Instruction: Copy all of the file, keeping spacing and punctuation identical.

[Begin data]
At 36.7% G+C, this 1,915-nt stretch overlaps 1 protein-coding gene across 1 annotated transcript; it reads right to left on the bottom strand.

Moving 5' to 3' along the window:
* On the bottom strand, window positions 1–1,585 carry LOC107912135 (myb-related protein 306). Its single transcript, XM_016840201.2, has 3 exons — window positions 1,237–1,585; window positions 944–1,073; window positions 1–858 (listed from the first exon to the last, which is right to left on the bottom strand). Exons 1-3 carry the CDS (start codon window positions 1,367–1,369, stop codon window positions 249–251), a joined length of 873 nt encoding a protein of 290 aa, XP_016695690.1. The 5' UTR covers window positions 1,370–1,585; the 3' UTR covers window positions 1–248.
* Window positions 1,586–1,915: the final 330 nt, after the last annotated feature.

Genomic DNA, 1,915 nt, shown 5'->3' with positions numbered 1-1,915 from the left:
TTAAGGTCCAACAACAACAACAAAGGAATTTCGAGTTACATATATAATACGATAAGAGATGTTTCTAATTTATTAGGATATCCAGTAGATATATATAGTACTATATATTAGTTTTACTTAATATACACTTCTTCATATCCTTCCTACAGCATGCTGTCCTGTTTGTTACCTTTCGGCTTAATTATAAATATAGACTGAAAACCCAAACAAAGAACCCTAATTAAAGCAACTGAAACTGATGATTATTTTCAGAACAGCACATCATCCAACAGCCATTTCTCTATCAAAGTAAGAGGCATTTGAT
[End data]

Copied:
At 36.7% G+C, this 1,915-nt stretch overlaps 1 protein-coding gene across 1 annotated transcript; it reads right to left on the bottom strand.

Moving 5' to 3' along the window:
* On the bottom strand, window positions 1–1,585 carry LOC107912135 (myb-related protein 306). Its single transcript, XM_016840201.2, has 3 exons — window positions 1,237–1,585; window positions 944–1,073; window positions 1–858 (listed from the first exon to the last, which is right to left on the bottom strand). Exons 1-3 carry the CDS (start codon window positions 1,367–1,369, stop codon window positions 249–251), a joined length of 873 nt encoding a protein of 290 aa, XP_016695690.1. The 5' UTR covers window positions 1,370–1,585; the 3' UTR covers window positions 1–248.
* Window positions 1,586–1,915: the final 330 nt, after the last annotated feature.

Genomic DNA, 1,915 nt, shown 5'->3' with positions numbered 1-1,915 from the left:
TTAAGGTCCAACAACAACAACAAAGGAATTTCGAGTTACATATATAATACGATAAGAGATGTTTCTAATTTATTAGGATATCCAGTAGATATATATAGTACTATATATTAGTTTTACTTAATATACACTTCTTCATATCCTTCCTACAGCATGCTGTCCTGTTTGTTACCTTTCGGCTTAATTATAAATATAGACTGAAAACCCAAACAAAGAACCCTAATTAAAGCAACTGAAACTGATGATTATTTTCAGAACAGCACATCATCCAACAGCCATTTCTCTATCAAAGTAAGAGGCATTTGAT